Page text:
Italy Detains NGO Rescue Vessel for Repeat Offenses

Open Arms rescue
Open Arms / Jose Colon

Published Oct 5, 2023 7:01 PM by The Maritime Executive

Italian authorities have impounded the NGO rescue vessel Open Arms at the port of Carrara for making three back-to-back rescues, a violation of national regulations. It is the second time that the vessel has been impounded for the same offense.

In January, the Italian Parliament passed a controversial migration law sponsored by the government of Prime Minister Giorgia Meloni. The law requires good samaritan rescue vessels to head to port immediately after a rescue, foregoing additional rescues even if they are in the immediate vicinity of people in distress. The authorities can also designate distant points of disembarkation, requiring the rescue vessel to transit several days to a port in northern Italy after each rescue. The captains and NGOs are liable for fines of up to $50,000 and vessel impoundment for violations. 

Italian authorities have applied the new rules with regularity, and some vessels have been detained more than once. Open Arms' rescue tug is one of them. In August, it was subject to a 20-day detention and a $10,000 fine for virtually the same offense: rescuing three boats and a total of 195 people, then delivering them to Carrara. On September 27, shortly after its first detention was lifted, the vessel returned to the Central Mediterranean and repeated the same operational pattern. Open Arms conducted and publicized three more back-to-back rescues, and its vessel was detained again on return to Carrara.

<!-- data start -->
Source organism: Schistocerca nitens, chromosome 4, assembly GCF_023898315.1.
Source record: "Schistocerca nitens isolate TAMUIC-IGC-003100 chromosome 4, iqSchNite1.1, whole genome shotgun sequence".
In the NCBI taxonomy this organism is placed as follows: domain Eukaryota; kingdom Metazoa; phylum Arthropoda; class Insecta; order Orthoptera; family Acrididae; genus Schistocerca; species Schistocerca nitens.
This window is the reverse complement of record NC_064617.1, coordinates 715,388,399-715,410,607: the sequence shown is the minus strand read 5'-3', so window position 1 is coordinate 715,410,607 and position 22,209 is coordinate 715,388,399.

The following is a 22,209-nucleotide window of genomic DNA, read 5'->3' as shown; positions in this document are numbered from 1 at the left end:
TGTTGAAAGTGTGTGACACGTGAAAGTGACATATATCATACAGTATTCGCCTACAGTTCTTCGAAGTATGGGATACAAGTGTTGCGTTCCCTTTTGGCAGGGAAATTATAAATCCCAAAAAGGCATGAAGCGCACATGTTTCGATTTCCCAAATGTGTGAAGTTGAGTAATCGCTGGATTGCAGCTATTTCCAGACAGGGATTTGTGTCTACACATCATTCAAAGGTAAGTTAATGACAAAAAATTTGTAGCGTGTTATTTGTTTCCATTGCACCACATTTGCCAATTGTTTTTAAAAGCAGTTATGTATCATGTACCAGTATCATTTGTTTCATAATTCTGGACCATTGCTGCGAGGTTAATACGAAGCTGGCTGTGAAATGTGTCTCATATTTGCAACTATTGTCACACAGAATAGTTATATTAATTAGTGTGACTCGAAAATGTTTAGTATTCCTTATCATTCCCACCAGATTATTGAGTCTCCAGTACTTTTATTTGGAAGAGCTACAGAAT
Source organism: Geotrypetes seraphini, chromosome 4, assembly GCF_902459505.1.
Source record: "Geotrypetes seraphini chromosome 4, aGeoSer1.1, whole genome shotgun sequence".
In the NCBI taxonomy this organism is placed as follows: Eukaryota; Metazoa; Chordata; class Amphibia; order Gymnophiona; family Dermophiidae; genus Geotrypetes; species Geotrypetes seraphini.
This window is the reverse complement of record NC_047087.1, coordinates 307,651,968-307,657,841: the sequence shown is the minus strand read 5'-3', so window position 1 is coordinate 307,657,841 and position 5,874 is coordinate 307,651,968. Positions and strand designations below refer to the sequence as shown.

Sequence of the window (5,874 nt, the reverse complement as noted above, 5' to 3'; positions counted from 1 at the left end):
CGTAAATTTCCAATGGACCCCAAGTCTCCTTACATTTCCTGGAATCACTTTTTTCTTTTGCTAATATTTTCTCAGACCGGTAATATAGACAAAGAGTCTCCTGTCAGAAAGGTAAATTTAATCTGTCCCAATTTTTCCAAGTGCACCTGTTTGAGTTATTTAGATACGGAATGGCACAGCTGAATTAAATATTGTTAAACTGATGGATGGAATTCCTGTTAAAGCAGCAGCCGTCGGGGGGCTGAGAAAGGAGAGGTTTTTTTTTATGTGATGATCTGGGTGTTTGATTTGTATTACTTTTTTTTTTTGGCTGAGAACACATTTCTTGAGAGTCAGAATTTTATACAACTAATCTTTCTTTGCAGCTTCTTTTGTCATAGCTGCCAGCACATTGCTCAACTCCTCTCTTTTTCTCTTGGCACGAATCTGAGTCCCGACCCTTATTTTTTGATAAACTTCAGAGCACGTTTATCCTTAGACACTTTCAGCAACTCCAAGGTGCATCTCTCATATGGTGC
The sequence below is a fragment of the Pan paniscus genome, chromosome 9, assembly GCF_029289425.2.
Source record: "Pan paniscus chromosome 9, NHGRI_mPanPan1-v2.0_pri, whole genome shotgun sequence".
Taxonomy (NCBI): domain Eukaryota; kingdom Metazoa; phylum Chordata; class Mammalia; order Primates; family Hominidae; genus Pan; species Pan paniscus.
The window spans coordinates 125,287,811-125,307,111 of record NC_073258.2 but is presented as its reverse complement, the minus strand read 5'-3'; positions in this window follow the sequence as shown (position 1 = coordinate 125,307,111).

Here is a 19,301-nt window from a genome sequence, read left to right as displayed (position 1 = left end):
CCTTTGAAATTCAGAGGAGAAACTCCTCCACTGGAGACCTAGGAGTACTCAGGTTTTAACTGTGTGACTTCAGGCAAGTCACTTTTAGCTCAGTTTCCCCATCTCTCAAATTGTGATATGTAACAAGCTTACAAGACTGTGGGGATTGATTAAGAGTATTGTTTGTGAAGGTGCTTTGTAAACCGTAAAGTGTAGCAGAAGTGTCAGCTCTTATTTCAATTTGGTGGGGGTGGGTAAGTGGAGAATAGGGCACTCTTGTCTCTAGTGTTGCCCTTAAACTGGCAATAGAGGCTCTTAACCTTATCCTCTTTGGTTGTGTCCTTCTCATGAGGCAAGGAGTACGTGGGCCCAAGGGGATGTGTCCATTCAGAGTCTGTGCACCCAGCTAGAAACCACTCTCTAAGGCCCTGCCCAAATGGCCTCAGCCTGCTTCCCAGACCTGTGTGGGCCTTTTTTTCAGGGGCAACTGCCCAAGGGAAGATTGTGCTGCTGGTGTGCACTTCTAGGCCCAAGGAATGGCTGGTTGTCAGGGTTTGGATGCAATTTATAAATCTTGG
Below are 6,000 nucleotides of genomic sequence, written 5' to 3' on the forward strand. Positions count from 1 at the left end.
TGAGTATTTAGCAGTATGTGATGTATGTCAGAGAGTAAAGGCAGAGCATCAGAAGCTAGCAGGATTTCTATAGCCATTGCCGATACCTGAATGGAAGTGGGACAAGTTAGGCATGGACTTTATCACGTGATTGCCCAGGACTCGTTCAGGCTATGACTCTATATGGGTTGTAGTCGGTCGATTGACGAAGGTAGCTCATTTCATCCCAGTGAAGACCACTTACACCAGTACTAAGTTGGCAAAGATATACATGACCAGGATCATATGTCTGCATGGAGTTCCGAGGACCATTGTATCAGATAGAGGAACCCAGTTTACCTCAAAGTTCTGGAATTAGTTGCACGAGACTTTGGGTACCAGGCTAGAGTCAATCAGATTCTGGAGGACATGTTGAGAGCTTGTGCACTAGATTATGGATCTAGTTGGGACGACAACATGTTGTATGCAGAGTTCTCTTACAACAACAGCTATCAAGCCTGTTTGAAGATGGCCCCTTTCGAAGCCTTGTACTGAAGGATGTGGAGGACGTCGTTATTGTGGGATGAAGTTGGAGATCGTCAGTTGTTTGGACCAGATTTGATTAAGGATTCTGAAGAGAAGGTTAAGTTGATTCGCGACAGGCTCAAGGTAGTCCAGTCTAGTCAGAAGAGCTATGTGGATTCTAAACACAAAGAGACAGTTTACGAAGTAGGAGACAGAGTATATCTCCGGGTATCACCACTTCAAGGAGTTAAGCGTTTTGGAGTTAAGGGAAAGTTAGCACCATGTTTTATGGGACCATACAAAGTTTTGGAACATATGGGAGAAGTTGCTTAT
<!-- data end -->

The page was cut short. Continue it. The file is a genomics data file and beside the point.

"It is the legal and moral obligation of the captain of any ship to provide assistance to shipwrecked persons in distress. Failure to render assistance is a serious offence punishable by law," Open Arms said. In a fundraising appeal, the group suggested that "if saving lives is a crime, there is no better time for you to join our gang."

The detentions have not slowed the pace of migrant arrivals. Small craft departing Tunisia and Libya are arriving on the Italian island of Lampedusa in waves, sometimes up to 120 per day, delivering thousands of maritime migrants in rapid succession. As of mid-September, the cumulative total of migrant landings came to about 130,000 people, according to Italy's ministry of the interior - roughly double the rate seen last year. 

Economic and political factors are driving the migration pattern, and the asylum-seekers come from countries throughout North Africa and the Middle East. Tunisia has recently eclipsed Libya as the primary transit state, and it is geographically far closer to Lampedusa, reducing the difficulty of the voyage for small craft.